“That’s the reason why I like drag,” she says, “because it can be whatever you want it to be. There isn’t a set blueprint, and there aren’t strict rules. And as soon as strict rules start to form around it, then drag breaks them and denies them and moves around. And that’s why it’s special. So yeah, definitely. Veruca was right.”

(Albert Sanchez)

While at the Blue Moon, Alaska began her now-famous relationship with Sharon. My Name’s Yours shows the relationship in a light that isn’t always flattering, but Alaska says that there was no hesitation to including their high-profile romance in the book. “Because, you tell my story, especially as far as drag and Drag Race goes, Sharon’s a huge part of that journey,” she says, “and a huge part of my life. So no, I didn’t. I didn’t hesitate at all. And yeah, if we can shed more light on our origins, then, why not?”

Had Sharon read the book at the time of our interview? “I don’t think so. I sent it to her. But that’s asking a lot to get her to read a whole book. I don’t think so,” Alaska says with a smile. If and when she does, Sharon’s feathers shouldn’t be ruffled. “I hope not,” she says.” I mean, she was part of the process, and everyone who’s in the book was part of the process. We had to talk to everybody because my memory is full of holes. So we had to fill in the holes with everybody that was there.”

My Name’s Yours also covers Alaska’s venture into art beyond drag, specifically her music. The memoir documents the creation of her albums Anus, Poundcake, and Vagina, as well as Amethyst Journey, her folk-inspired collaborative album with Jeremy Mikush. In 2022, Alaska will release Red 4 Filth and embark on her first-ever headlining music tour. She’s already given previews of the project, with songs “Red,” “beautiful (night 4 a) breakdown,” and the recently released emo/pop-punk-powered “wow.”

Red 4 Filth is, as Alaska puts it, like “time traveling to the 90s and early 2000s. The sounds are completely referencing that time period.” The early tastes have shown that Alaska wasn’t afraid of pushing herself on the project, and Red 4 Filth seems to be her best music yet. ”

“We didn’t want to leave any genre of that time range unturned,” she says. It’s  why the surging club power of “Red” is matched by the garage rocking punk attitude of “wow.” Alaska says the new album is “a pastiche of all these memories of that time. And that time in my life was when I fell in love with music.”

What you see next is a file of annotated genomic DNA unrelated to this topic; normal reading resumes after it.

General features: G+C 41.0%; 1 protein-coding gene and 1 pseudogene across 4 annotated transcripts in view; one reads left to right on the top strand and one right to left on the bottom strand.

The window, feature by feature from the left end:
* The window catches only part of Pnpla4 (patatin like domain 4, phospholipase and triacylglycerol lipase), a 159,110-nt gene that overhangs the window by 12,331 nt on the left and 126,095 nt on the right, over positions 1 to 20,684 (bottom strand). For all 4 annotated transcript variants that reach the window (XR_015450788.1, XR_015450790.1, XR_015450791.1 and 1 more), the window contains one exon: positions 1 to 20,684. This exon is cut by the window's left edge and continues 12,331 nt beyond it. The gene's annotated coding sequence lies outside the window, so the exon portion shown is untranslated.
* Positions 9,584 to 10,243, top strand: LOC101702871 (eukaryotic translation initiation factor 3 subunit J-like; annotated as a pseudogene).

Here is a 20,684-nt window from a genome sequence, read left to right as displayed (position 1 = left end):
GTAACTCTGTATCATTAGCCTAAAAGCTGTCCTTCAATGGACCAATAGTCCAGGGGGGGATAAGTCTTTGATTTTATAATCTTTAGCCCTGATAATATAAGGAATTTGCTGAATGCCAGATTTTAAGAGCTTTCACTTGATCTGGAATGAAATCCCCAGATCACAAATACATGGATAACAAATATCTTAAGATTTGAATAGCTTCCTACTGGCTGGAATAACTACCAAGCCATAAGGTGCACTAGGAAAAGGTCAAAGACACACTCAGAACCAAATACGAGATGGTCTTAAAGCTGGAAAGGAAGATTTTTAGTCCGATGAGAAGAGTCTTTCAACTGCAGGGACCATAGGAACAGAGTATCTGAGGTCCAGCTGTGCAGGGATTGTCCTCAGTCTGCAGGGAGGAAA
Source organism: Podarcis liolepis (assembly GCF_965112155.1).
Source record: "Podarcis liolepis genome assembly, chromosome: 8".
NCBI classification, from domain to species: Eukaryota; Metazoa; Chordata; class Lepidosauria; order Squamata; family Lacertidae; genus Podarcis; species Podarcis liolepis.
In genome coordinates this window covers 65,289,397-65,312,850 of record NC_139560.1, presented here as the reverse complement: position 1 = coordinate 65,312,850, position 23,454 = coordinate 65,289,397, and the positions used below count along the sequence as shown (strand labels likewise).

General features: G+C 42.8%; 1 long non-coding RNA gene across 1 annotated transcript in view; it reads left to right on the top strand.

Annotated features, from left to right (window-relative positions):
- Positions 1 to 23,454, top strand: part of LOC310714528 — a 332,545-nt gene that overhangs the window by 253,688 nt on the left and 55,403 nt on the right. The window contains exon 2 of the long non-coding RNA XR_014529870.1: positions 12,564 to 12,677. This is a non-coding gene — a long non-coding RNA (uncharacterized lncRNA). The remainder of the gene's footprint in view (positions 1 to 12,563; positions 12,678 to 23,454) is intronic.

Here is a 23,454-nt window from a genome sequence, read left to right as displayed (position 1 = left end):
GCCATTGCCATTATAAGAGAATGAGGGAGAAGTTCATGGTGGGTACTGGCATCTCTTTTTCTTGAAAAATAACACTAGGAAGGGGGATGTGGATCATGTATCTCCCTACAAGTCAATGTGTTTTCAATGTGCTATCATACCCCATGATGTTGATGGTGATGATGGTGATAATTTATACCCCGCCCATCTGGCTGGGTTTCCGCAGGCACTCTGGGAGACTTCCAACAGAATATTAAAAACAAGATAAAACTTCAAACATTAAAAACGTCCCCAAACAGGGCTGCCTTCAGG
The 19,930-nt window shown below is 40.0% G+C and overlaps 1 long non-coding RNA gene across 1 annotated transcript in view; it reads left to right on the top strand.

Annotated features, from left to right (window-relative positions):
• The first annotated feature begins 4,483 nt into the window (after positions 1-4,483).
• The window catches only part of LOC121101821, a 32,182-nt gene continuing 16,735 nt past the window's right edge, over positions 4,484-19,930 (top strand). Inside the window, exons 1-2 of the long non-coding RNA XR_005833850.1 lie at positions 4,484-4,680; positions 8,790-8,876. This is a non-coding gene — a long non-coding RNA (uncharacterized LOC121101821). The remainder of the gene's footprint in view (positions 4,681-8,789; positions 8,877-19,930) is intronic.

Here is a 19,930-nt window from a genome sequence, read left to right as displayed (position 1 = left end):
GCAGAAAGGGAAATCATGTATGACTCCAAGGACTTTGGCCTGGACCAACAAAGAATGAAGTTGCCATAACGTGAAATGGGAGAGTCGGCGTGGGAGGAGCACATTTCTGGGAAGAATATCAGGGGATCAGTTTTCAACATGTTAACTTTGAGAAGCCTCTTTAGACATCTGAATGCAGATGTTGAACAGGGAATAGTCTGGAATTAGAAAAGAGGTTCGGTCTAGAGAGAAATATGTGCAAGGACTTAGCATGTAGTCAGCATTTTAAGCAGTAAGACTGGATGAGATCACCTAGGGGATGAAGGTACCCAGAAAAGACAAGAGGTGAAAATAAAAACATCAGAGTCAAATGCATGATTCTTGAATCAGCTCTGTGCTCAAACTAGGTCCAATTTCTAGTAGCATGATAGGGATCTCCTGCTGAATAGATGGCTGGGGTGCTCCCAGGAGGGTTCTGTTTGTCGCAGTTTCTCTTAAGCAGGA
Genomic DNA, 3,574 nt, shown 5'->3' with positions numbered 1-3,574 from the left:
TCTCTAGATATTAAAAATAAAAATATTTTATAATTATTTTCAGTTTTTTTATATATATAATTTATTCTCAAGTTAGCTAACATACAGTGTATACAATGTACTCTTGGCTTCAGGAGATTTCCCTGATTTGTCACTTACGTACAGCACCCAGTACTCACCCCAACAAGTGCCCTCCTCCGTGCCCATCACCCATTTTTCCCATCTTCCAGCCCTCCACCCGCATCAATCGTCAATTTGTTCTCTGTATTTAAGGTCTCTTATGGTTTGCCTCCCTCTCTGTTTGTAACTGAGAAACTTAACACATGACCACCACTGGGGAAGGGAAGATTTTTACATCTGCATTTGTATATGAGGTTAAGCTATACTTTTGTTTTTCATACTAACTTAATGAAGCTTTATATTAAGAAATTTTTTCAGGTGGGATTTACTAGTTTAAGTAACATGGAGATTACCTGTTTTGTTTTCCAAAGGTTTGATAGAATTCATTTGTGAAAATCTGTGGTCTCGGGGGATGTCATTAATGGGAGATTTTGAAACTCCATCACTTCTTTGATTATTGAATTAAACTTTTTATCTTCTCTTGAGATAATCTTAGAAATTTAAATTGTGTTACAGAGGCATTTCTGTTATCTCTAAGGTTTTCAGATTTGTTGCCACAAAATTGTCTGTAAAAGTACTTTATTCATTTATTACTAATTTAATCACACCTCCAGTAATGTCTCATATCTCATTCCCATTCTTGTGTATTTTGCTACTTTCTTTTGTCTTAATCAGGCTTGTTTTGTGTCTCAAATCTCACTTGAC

“I had a No Doubt CD and a Toni Braxton CD and an Ace of Base tape. And, and Britney Spears was a poster on my brother’s wall,” she says. “And all of these sounds are part of my soul. I love the music, and vocally it’s really, really fun and challenging.” Subject-wise, Red 4 Filth will see Alaska sing about “love and stuff,” she says. “Which is not really a place I’ve ever gone that much before.”

The two projects are oddly opposite: My Name’s Yours details Alaska’s past, while Red 4 Filth, even with the 90s/00s-vibe, illuminates Alaska’s future. Yet, they’re connected, thanks to Alaska’s dynamic personality and creative vision. Not to mention, a healthy dose of ‘don’t give a f-ck’ attitude.

One of the recurring messages of My Name’s Yours gets summarized at the end of the book. “We can take those things that we hate about ourselves, or that make us feel shame, and make them into our greatest strengths,” writes Alaska. Similarly, she says that one’s mistakes can be the greatest life lesson (“When you fuck up, own it and learn from it”). When pressed for her own “greatest strength,” Alaska doesn’t really have to ponder too hard. “It’s drag,” she says. “It’s coming from a place, of a society, that tells you that being queer and being femme is not allowed.”

After growing up with that message, Alaska’s greatest triumph, as she puts it, is to take being queer and being femme, and “make it the thing that becomes the central focus and vocation of your life, like that — that and it’s been my greatest gift in this world. So that’s like everything. It’s like drag, and I’m so glad. I’m so glad that that happened. And I’m so glad drag is part of my life.”

Has revisiting all these moments and memories, so to put them down on paper, changed Alaska? “Yeah, I think so,” she said. “As I said, it was like a really long therapy session. Going back to the good times, but also, the weird times, the horrible times — and going back over them, over and over again, to make sure all the commas are in the right place, and all the letters are capitalized properly — It’s a lot. It was really hard, but I’m glad I did it. But, I’m ready to see what the next thing is in my life.”

Does that mean we can’t expect a follow-up memoir in the future? “Not anytime soon,” she says before thinking. “But sure. Maybe.”